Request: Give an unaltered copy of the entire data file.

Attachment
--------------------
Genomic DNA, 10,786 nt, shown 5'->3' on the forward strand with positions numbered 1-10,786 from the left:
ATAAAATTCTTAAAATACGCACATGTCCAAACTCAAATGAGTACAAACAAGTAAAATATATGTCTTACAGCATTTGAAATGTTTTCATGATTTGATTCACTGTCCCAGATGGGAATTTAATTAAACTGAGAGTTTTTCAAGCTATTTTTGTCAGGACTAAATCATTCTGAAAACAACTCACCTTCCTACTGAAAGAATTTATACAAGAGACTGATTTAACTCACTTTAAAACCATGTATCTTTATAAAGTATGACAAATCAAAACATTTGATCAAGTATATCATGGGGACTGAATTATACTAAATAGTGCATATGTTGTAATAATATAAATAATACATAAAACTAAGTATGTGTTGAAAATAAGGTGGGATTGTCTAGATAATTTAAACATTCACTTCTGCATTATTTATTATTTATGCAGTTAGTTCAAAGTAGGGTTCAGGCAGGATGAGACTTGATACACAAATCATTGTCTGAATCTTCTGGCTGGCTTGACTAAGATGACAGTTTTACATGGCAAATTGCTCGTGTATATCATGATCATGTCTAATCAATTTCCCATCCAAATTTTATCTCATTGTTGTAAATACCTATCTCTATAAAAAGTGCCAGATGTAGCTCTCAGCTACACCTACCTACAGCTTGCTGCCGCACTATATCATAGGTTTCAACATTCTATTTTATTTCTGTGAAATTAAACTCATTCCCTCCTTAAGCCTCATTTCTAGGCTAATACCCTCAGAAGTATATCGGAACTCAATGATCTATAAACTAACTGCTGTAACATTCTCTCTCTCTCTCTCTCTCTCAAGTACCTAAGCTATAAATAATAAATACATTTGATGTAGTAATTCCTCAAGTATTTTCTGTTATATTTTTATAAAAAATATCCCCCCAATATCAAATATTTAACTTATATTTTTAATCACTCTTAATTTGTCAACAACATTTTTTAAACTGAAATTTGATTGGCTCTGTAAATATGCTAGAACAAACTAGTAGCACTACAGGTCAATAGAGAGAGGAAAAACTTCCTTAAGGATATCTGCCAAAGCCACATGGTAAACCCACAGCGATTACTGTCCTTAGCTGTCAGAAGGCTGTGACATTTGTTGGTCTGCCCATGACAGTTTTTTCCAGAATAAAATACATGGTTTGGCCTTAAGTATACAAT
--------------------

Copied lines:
Genomic DNA, 10,786 nt, shown 5'->3' on the forward strand with positions numbered 1-10,786 from the left:
ATAAAATTCTTAAAATACGCACATGTCCAAACTCAAATGAGTACAAACAAGTAAAATATATGTCTTACAGCATTTGAAATGTTTTCATGATTTGATTCACTGTCCCAGATGGGAATTTAATTAAACTGAGAGTTTTTCAAGCTATTTTTGTCAGGACTAAATCATTCTGAAAACAACTCACCTTCCTACTGAAAGAATTTATACAAGAGACTGATTTAACTCACTTTAAAACCATGTATCTTTATAAAGTATGACAAATCAAAACATTTGATCAAGTATATCATGGGGACTGAATTATACTAAATAGTGCATATGTTGTAATAATATAAATAATACATAAAACTAAGTATGTGTTGAAAATAAGGTGGGATTGTCTAGATAATTTAAACATTCACTTCTGCATTATTTATTATTTATGCAGTTAGTTCAAAGTAGGGTTCAGGCAGGATGAGACTTGATACACAAATCATTGTCTGAATCTTCTGGCTGGCTTGACTAAGATGACAGTTTTACATGGCAAATTGCTCGTGTATATCATGATCATGTCTAATCAATTTCCCATCCAAATTTTATCTCATTGTTGTAAATACCTATCTCTATAAAAAGTGCCAGATGTAGCTCTCAGCTACACCTACCTACAGCTTGCTGCCGCACTATATCATAGGTTTCAACATTCTATTTTATTTCTGTGAAATTAAACTCATTCCCTCCTTAAGCCTCATTTCTAGGCTAATACCCTCAGAAGTATATCGGAACTCAATGATCTATAAACTAACTGCTGTAACATTCTCTCTCTCTCTCTCTCTCTCAAGTACCTAAGCTATAAATAATAAATACATTTGATGTAGTAATTCCTCAAGTATTTTCTGTTATATTTTTATAAAAAATATCCCCCCAATATCAAATATTTAACTTATATTTTTAATCACTCTTAATTTGTCAACAACATTTTTTAAACTGAAATTTGATTGGCTCTGTAAATATGCTAGAACAAACTAGTAGCACTACAGGTCAATAGAGAGAGGAAAAACTTCCTTAAGGATATCTGCCAAAGCCACATGGTAAACCCACAGCGATTACTGTCCTTAGCTGTCAGAAGGCTGTGACATTTGTTGGTCTGCCCATGACAGTTTTTTCCAGAATAAAATACATGGTTTGGCCTTAAGTATACAAT